Dead inmate had opiate in blood, pills in pants: ‘How come nothing was noticed?’

published on June 22, 2016 by Michael Tutton in Metro News

HALIFAX – A Cape Breton man who died in his cell had near-fatal levels of methadone in his blood as he entered the jail and a bag full of pills in his pocket, according to an autopsy report that has raised questions about how jails monitor dangerously intoxicated inmates.

Dr. Evan Wood, an addictions medicine physician at St. Paul’s Hospital in Vancouver and a professor at the University of British Columbia,said methadone produces symptoms of drowsiness and slurred words, but it depends when the person is seen.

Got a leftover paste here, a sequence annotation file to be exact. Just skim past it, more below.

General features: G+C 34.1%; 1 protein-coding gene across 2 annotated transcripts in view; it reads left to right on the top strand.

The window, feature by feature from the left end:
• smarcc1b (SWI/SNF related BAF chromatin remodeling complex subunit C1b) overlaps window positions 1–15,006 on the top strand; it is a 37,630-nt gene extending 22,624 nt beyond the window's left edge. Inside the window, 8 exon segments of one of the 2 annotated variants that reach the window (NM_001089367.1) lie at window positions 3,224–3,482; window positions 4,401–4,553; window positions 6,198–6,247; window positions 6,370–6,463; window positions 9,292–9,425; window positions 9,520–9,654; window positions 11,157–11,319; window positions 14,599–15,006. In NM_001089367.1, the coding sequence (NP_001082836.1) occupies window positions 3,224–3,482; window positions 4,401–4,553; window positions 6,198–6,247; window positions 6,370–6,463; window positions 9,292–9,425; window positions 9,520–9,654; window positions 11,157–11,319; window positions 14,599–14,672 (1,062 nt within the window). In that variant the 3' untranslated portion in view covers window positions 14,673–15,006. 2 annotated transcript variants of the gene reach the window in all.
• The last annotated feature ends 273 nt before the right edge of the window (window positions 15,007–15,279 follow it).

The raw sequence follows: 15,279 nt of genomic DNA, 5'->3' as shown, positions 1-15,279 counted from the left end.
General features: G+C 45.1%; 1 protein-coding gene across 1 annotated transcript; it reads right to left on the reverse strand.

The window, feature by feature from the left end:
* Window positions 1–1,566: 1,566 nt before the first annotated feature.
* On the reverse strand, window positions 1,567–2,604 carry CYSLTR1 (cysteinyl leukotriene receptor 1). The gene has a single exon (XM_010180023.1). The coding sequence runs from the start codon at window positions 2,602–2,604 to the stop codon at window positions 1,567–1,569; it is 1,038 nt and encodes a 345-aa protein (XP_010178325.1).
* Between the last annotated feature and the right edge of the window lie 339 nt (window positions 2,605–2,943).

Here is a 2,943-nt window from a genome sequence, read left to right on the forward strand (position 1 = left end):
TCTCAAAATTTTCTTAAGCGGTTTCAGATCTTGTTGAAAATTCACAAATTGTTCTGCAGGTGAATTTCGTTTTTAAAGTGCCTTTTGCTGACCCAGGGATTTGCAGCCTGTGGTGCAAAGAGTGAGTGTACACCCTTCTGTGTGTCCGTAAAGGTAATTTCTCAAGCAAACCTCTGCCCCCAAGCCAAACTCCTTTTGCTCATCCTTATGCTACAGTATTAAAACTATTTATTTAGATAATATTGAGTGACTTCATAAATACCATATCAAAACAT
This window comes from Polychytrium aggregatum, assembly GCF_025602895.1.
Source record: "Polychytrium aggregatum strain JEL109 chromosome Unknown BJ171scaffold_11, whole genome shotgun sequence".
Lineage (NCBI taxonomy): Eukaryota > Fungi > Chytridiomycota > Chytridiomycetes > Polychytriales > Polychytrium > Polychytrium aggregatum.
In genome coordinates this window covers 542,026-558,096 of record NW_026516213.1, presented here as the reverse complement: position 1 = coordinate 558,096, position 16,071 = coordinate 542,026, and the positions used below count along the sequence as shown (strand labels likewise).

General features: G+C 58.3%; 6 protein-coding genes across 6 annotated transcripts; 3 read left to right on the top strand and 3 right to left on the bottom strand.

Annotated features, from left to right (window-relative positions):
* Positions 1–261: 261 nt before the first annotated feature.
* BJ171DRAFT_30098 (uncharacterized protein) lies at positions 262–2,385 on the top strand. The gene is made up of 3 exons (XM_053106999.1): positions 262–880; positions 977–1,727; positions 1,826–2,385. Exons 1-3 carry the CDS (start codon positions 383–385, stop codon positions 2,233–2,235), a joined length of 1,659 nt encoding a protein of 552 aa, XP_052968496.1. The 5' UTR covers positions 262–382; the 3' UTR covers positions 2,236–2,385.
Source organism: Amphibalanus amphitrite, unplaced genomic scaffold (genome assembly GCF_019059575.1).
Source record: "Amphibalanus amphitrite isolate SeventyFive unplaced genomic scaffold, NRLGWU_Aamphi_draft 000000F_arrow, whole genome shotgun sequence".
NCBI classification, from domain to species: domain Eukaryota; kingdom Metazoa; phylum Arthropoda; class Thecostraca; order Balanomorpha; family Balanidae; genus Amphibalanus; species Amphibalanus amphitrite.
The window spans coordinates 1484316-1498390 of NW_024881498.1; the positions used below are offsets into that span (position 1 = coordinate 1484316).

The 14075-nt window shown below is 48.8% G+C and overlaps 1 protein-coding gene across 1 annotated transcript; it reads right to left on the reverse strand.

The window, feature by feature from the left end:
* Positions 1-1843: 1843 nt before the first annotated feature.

He said the impact of the drug tends to peak about four hours after ingestion, and therefore it depends when LeBlanc drank it.

But Wood also said any suspected use of methadone should set off medical alarm bells.

“In the case of methadone or another opioid – and similarly if a benzodiazepine ingestion was suspected – this should be viewed as a medical emergency and the individual transferred to an emergency department or other suitable setting,” he said.

This would allowmedical staff to administer intravenous naloxone toarrest potentially fataloverdose, he added.

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